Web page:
It is established that the foods you eat have an impact on your health. We are less aware of it, but brain health is also linked to the contents of our plate. An American nutritionist has just drawn our attention to a spice: turmeric. Very rich in antioxidants, it is already known for its benefits for heart health and immunity.
According to nutritionist Mary Sabat, interviewed by our American colleagues from SheFinds, turmeric would be particularly interesting for improve Memory and the cognitive function. Other research has previously suggested that there is a link between turmeric and brain health. In particular thestudy carried out in 2008by the Department of Neurology at the University of Southern California, on the effect of curcumin (turmeric) on Alzheimer’s disease.
What is turmeric?
Turmeric is a tropical plant native to India whose rhizomes (underground stems) somewhat resemble those of its cousin, ginger. They are distinguished by their smaller size, and above all, when cut, by their beautiful yellow-orange color. This spicy, in addition to delighting our taste buds, is a key ingredient in Ayurvedic medicine. It has also been the subject of numerous scientific studies in recent years, which have highlighted its multiple benefits for health.
Why is turmeric good for the brain?
Turmeric has properties anti-inflammatories, thanks to a compound called curcumin. Nutritionist Mary Sabat explains: “Curcumin is known for its strong anti-inflammatory and antioxidant properties“. She specifies: “Chronic inflammation is thought to play a role in the development of cognitive decline and neurodegenerative diseases like Alzheimer’s disease.” She adds : “By reducing inflammation in the brain, curcumin may help protect against cognitive decline “.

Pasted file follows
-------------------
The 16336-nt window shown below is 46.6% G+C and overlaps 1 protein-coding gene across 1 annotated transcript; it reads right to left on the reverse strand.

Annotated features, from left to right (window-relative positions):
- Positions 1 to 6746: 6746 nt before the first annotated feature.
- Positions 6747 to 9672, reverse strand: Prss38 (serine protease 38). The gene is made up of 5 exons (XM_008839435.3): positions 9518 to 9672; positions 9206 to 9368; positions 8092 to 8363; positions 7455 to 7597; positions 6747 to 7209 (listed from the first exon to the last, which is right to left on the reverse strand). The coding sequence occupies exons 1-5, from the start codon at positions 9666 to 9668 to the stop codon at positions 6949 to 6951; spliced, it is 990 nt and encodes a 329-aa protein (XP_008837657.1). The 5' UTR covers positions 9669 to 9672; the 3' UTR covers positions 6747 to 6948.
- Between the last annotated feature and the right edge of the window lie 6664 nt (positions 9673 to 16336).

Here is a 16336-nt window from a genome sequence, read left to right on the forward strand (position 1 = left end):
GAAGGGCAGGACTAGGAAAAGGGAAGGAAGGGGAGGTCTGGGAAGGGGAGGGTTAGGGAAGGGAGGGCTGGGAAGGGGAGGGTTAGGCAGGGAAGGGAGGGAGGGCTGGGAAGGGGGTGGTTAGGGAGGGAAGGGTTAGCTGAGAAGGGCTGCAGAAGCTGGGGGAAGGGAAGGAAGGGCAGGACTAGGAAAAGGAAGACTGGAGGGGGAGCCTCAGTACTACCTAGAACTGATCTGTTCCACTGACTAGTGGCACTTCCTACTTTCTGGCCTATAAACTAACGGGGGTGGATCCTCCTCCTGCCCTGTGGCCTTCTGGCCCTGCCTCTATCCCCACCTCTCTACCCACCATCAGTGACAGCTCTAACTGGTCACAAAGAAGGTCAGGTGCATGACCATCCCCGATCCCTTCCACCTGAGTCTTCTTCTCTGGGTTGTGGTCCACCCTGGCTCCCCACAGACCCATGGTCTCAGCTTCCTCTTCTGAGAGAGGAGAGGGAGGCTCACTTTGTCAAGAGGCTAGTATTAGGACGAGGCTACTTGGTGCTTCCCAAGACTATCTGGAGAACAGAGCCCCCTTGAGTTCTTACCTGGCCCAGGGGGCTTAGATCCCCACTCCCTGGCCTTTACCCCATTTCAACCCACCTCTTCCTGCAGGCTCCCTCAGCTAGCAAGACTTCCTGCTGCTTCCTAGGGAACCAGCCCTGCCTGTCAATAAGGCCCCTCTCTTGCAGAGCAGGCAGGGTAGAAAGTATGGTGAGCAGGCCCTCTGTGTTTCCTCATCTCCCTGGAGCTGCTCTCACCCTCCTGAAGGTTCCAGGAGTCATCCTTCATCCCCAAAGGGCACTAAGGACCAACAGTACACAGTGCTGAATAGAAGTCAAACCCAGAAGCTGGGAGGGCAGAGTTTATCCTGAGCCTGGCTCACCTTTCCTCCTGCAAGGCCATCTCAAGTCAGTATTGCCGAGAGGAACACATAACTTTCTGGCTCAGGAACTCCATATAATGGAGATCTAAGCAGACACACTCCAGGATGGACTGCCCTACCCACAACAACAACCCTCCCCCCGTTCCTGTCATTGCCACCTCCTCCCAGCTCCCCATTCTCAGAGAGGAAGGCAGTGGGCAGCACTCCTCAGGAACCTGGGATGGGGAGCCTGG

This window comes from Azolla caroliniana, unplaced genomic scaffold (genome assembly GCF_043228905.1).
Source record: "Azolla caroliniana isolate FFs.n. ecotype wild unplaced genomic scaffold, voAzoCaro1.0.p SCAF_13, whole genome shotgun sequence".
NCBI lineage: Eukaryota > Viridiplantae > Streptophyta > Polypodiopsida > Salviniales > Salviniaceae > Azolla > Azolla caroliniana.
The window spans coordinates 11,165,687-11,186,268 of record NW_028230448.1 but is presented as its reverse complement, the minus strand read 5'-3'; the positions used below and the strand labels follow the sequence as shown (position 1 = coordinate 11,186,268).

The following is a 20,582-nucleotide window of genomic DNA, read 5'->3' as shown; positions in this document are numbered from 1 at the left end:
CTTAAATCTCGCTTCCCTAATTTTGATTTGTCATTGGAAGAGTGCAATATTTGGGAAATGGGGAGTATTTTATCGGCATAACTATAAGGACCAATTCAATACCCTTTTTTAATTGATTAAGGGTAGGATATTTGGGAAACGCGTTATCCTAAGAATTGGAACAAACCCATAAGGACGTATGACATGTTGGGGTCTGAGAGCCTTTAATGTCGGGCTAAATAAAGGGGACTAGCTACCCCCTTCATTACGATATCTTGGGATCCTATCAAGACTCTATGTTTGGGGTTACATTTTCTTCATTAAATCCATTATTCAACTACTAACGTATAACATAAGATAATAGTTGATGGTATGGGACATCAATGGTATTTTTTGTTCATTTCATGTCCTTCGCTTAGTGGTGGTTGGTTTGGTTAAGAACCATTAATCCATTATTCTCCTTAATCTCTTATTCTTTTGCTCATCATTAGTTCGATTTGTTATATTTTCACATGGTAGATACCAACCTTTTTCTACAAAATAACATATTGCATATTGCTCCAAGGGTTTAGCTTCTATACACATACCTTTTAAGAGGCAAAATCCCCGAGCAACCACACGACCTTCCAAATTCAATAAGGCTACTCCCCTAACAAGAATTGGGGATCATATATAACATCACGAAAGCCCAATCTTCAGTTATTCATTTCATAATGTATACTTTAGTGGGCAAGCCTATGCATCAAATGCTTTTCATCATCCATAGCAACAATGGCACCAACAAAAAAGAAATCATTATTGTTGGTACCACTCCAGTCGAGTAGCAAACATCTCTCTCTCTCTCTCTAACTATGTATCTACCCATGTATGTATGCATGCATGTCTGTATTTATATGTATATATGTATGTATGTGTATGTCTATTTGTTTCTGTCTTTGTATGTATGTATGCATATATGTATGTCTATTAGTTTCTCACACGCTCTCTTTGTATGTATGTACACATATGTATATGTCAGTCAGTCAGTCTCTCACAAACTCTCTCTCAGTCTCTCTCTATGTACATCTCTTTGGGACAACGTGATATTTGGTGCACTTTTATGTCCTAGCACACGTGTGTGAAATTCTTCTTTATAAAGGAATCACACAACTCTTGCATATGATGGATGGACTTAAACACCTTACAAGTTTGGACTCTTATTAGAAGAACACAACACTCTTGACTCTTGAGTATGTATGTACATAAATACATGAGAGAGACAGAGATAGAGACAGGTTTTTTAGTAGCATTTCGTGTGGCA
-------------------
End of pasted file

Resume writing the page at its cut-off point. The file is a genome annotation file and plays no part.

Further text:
“Research suggests that curcumin may also help slow the progression of Alzheimer’s disease”
In addition, according to the specialist, regularly adding turmeric to your diet could contribute to prevent the Alzheimer’s diseaser by reducing the formation of amyloid plaques. The nutritionist explains: “Alzheimer’s disease is characterized by the accumulation of beta-amyloid plaques in the brain, which are thought to contribute to cognitive decline.“She informs that:”Some research suggests that curcumin may help clear these plaques from the brain, slowing the progression of Alzheimer’s disease..”
The nutritionist draws attention to the fact that turmeric has shown its effectiveness in the production of brain-derived neurotrophic factor (BDNF): this is an important protein in the formation, functioning and memory of the brain: “BDNF is essential for the survival and growth of neurons and helps form new connections between them. Higher levels of BDNF are associated with improved memory and cognitive function“, she explains.
“Good cardiovascular health is linked to better cognitive function”
Finally, curcumin might also improve blood vessel function and reduce the risk of cardiovascular illnesses, which, in turn, could improve brain function. The nutritionist explains: “Good cardiovascular health is linked to better cognitive function because it ensures a regular supply of oxygen and nutrients to the brain.” Mary Sabat ends up advising combining turmeric with black pepper for better absorption, as it can “significantly increase the bioavailability of curcumin“.